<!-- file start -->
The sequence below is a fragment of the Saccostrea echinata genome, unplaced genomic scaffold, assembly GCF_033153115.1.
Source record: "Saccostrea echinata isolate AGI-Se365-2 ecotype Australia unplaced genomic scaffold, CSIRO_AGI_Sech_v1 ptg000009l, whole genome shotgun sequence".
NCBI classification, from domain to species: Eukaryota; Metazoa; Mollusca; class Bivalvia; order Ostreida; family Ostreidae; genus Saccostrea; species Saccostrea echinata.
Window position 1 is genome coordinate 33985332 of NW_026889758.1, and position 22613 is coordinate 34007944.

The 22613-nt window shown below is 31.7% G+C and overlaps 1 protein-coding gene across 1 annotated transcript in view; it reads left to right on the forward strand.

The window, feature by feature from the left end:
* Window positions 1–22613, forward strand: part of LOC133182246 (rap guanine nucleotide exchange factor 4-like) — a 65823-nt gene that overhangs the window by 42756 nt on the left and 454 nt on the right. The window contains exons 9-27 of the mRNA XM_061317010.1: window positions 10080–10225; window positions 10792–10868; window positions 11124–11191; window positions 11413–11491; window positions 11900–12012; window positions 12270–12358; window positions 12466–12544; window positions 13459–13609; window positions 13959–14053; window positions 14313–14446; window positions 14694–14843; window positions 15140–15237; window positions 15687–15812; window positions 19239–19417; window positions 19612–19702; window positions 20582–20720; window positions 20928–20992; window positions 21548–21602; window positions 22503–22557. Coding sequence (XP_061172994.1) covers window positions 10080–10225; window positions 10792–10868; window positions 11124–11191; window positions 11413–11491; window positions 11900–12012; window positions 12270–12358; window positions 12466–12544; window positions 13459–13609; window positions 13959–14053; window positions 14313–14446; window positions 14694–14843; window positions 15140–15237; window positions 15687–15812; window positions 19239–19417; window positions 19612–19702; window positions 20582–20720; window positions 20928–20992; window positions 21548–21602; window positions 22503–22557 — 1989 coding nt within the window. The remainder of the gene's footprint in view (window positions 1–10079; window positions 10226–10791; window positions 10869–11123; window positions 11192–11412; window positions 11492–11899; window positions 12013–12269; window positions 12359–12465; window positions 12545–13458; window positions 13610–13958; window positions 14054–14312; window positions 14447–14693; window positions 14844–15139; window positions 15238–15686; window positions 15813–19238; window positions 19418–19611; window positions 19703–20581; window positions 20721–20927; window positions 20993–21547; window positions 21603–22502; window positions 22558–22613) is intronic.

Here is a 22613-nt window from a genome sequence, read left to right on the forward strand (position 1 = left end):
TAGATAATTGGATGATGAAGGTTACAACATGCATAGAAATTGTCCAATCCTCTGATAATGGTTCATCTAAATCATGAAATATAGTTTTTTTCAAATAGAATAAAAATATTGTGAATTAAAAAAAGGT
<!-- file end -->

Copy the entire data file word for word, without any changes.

The sequence below is a fragment of the Saccostrea echinata genome, unplaced genomic scaffold, assembly GCF_033153115.1.
Source record: "Saccostrea echinata isolate AGI-Se365-2 ecotype Australia unplaced genomic scaffold, CSIRO_AGI_Sech_v1 ptg000009l, whole genome shotgun sequence".
NCBI classification, from domain to species: Eukaryota; Metazoa; Mollusca; class Bivalvia; order Ostreida; family Ostreidae; genus Saccostrea; species Saccostrea echinata.
Window position 1 is genome coordinate 33985332 of NW_026889758.1, and position 22613 is coordinate 34007944.

The 22613-nt window shown below is 31.7% G+C and overlaps 1 protein-coding gene across 1 annotated transcript in view; it reads left to right on the forward strand.

The window, feature by feature from the left end:
* Window positions 1–22613, forward strand: part of LOC133182246 (rap guanine nucleotide exchange factor 4-like) — a 65823-nt gene that overhangs the window by 42756 nt on the left and 454 nt on the right. The window contains exons 9-27 of the mRNA XM_061317010.1: window positions 10080–10225; window positions 10792–10868; window positions 11124–11191; window positions 11413–11491; window positions 11900–12012; window positions 12270–12358; window positions 12466–12544; window positions 13459–13609; window positions 13959–14053; window positions 14313–14446; window positions 14694–14843; window positions 15140–15237; window positions 15687–15812; window positions 19239–19417; window positions 19612–19702; window positions 20582–20720; window positions 20928–20992; window positions 21548–21602; window positions 22503–22557. Coding sequence (XP_061172994.1) covers window positions 10080–10225; window positions 10792–10868; window positions 11124–11191; window positions 11413–11491; window positions 11900–12012; window positions 12270–12358; window positions 12466–12544; window positions 13459–13609; window positions 13959–14053; window positions 14313–14446; window positions 14694–14843; window positions 15140–15237; window positions 15687–15812; window positions 19239–19417; window positions 19612–19702; window positions 20582–20720; window positions 20928–20992; window positions 21548–21602; window positions 22503–22557 — 1989 coding nt within the window. The remainder of the gene's footprint in view (window positions 1–10079; window positions 10226–10791; window positions 10869–11123; window positions 11192–11412; window positions 11492–11899; window positions 12013–12269; window positions 12359–12465; window positions 12545–13458; window positions 13610–13958; window positions 14054–14312; window positions 14447–14693; window positions 14844–15139; window positions 15238–15686; window positions 15813–19238; window positions 19418–19611; window positions 19703–20581; window positions 20721–20927; window positions 20993–21547; window positions 21603–22502; window positions 22558–22613) is intronic.

Here is a 22613-nt window from a genome sequence, read left to right on the forward strand (position 1 = left end):
TAGATAATTGGATGATGAAGGTTACAACATGCATAGAAATTGTCCAATCCTCTGATAATGGTTCATCTAAATCATGAAATATAGTTTTTTTCAAATAGAATAAAAATATTGTGAATTAAAAAAAGGT